Moorish Architecture

Moorish Architecture

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Please note that the content of this book primarily consists of articles available from Wikipedia or other free sources online. Moorish architecture or Islamic Berber architecture are terms used to describe the articulated Islamic architecture which developed in North Africa and later in the Iberian Peninsula, where Berber and Arab-Islamic civilizations came into contact with Greco-Roman, Visigothic ones and with other traditions. Characteristic elements include muqarnas, horseshoe arches, voussoirs, domes, crenellated arches, lancet arches, ogee arches, courtyards, and decorative tile work. Among the surviving examples are the Mezquita in Cordoba; the Alhambra and Generalife in Granada and the Giralda in Seville in 1184; Paderne Castle in the Algarve, Portugal; the mosque of Tin Mal in Morocco; the Great Mosque of Algiers and the Great Mosque of Tlemcen in Algeria; and the Mosque of Uqba in Kairouan, Tunisia. Other notable examples include the ruined palace city of Medina Azahara, the church San Cristo de la Luz in Toledo, the Aljafer a in Zaragoza and baths at for example Ronda and Alhama de Granada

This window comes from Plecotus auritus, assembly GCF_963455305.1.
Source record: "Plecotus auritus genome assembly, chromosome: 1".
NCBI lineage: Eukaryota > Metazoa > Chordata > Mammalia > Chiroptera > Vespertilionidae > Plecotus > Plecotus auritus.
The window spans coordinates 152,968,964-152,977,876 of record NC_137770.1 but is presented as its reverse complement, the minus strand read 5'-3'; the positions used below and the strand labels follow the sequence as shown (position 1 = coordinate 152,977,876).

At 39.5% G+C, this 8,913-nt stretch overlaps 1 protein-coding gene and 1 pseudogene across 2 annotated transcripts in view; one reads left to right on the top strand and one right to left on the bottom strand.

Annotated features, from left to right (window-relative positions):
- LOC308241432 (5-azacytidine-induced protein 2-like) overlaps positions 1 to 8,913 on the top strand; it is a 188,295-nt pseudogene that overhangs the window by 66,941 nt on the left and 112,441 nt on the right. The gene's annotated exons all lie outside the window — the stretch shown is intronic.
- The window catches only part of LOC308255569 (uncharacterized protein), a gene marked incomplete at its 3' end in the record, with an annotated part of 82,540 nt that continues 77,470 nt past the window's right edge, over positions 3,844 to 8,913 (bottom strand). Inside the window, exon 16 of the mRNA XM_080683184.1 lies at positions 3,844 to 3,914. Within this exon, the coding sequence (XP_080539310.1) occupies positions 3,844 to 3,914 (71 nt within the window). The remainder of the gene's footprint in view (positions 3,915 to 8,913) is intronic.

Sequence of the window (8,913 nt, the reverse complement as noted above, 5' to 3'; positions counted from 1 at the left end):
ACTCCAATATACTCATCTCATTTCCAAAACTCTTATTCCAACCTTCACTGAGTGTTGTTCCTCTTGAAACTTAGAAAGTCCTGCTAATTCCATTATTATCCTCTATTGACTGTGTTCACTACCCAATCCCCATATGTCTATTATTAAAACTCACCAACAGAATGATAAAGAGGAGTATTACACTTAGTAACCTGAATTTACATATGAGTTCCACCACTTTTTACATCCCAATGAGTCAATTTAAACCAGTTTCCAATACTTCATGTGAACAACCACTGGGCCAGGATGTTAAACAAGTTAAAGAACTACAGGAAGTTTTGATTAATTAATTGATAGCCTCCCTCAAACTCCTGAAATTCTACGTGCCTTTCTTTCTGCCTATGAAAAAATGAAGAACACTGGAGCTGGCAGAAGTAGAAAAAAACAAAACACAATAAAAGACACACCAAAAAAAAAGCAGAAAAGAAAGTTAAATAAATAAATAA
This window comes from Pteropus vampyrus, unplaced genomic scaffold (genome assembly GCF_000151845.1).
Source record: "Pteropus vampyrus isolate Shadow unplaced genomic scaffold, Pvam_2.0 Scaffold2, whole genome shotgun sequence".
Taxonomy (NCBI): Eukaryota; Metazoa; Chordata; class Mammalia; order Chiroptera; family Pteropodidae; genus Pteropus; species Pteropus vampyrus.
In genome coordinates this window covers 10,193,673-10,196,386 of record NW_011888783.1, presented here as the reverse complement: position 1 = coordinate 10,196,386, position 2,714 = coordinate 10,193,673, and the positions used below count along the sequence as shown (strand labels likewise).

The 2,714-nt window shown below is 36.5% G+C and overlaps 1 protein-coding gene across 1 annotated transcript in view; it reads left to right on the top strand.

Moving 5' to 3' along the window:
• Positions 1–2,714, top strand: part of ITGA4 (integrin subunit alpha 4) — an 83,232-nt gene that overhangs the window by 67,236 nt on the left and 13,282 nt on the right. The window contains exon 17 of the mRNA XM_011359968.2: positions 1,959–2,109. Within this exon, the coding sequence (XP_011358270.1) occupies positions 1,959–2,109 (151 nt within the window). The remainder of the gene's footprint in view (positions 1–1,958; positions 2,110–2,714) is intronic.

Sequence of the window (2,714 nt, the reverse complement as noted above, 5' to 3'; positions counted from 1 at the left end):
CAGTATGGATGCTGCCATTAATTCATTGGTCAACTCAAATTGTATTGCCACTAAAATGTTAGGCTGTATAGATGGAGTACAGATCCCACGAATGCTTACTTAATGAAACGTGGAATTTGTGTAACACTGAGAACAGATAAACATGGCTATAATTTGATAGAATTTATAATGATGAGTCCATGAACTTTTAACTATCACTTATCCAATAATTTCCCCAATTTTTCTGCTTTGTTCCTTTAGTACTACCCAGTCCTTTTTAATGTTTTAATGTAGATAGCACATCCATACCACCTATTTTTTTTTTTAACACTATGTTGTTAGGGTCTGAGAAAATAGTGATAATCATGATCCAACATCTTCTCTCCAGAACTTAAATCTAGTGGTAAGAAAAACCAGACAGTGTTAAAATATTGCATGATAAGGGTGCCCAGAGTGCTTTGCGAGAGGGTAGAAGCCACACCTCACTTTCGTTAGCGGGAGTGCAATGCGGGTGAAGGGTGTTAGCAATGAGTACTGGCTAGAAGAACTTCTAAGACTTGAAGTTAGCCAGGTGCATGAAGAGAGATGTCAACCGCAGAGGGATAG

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Product details

  • Paperback | 100 pages
  • 152 x 229 x 6mm | 159g
  • Duct Publishing
  • United States
  • English
  • 6134923389
  • 9786134923385